Thomas Rymour, the prophet who cannot lie, spent years as a captive in Faerie before he was released against his will. Now he finds himself in the midst of a war. An invasion force from the Western Kingdom marches with enslaved dragons at its head. Everyone hopes Tom’s prophesies can help their war efforts. But Tom isn’t interested in dragons and wars.
The Eastern elfs think an ancient blade can stop the dragons and the quest might be the chance Tom has been waiting for. He’ll have to lie to the elfs and to his friends. He’ll have to escape from those who want his powers for themselves. And he’ll have to face the dragons of the west. If he can survive that, he might just make back it to Faerie.
Assuming the fay let him come back; after all, they have their own plans.
Ginny’s Review: Thomas Rymour is an asshole.
That’s it, that’s basically the plot of the entire book. He’s a total self-absorbed asshole who cares about nothing except getting back to Faerie because he’s hopelessly addicted to the Queen. While he cannot lie, he can manipulate the truth and he does at every available opportunity as he pushes himself closer and closer to his goal. Who cares about the woman who found and saved him? Who cares that Tir is about to perish in flames?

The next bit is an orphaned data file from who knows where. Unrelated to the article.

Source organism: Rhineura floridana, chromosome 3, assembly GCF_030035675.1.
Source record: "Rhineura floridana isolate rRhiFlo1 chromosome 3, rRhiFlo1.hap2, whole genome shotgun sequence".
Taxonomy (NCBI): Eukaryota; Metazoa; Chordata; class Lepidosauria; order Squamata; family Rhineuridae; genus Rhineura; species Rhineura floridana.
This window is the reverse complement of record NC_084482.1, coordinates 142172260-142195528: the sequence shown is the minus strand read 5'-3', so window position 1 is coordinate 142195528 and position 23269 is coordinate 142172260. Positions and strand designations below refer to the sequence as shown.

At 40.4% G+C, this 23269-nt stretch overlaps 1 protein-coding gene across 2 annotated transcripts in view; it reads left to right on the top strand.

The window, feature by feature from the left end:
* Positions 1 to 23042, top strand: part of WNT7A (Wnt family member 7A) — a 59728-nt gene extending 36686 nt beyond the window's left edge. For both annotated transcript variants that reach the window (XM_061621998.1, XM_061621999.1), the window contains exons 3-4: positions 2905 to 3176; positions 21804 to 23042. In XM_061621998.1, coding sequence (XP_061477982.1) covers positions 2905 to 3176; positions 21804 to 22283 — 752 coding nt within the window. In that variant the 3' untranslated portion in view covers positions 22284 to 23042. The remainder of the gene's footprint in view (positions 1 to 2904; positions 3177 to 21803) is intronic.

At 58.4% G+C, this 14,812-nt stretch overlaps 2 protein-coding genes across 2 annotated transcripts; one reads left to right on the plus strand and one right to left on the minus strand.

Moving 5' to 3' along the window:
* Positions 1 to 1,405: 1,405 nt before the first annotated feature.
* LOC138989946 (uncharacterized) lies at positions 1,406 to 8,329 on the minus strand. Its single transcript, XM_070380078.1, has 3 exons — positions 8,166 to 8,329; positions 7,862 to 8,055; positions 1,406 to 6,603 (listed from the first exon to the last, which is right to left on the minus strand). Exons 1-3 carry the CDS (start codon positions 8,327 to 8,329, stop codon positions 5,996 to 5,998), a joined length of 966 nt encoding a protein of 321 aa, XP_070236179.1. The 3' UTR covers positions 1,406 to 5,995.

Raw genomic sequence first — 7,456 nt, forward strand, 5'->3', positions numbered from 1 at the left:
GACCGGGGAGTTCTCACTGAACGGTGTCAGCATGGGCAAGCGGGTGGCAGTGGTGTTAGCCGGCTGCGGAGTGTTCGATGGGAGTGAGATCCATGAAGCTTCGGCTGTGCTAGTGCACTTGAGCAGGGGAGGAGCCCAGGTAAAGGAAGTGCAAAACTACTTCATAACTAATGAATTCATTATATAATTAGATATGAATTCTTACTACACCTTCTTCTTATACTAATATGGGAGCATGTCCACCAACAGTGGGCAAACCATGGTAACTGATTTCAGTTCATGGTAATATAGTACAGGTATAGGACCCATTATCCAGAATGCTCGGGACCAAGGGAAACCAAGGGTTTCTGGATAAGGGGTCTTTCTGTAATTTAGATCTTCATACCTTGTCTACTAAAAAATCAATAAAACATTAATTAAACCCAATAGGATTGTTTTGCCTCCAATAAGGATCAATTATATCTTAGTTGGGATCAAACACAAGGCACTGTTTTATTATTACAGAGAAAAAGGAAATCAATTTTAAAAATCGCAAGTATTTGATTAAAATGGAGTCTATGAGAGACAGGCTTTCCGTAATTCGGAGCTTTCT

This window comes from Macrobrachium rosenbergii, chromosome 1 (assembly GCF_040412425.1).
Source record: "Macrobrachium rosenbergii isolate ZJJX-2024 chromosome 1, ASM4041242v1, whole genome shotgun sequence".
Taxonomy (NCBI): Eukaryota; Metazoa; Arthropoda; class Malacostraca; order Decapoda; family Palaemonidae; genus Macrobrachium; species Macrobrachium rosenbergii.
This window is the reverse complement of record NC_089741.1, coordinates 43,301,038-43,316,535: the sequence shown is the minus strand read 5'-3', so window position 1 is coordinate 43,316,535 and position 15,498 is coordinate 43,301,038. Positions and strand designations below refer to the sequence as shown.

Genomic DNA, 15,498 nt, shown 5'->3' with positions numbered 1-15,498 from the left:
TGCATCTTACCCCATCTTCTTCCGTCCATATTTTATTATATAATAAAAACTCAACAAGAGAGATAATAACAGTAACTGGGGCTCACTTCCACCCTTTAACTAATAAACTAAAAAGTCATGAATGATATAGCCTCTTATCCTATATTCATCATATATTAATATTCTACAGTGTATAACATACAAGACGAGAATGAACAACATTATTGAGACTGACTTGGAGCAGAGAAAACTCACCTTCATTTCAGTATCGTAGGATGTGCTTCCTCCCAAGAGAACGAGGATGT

He’s getting back to Faerie by hook or by crook.
If only you could hate him for it …
But, of course, you can’t. How could you expect anything else from a mortal who’d spend years as pet to the immortal? And how can you really stay mad at him when he behaves just like an addict, knowing what he’s doing is wrong and yet not being able to stop himself.
In fact, he’s so captivating a character that I can barely spare a moment to mention that James T. Kelly is a phenomenal writer and also a terrible sadist, leaving me hanging like that. I woke up this morning pumped to read more, only to remember that I’d run out of more. There was no more. I’d hit the cliff hanger of an epilogue and now I have to wait.
And it wasn’t until hours later that I remembered one of the events towards the end of the book that sucker punched me. I must have blocked it out when I originally read it. It was traumatic enough, after all, as it brought another tear to my eye just remembering it.
God it was … Well can you read the book already, so I can just talk about it with you? Please? I mean, if you’re a fan of epic fantasy, you’re basically guaranteed to love this book. Kelly has a way with words I could never even dream of having and has crafted a masterpiece.
And I’m not just saying that in the hopes that I’ll get an early edition of the second book.
(I should also point out the supporting characters are also fantastic. Especially Six, Draig, and Glastyn. They are my favorite. And not even conditionally like Rymour is.)
5 stars, a must read for fans of epic fantasy.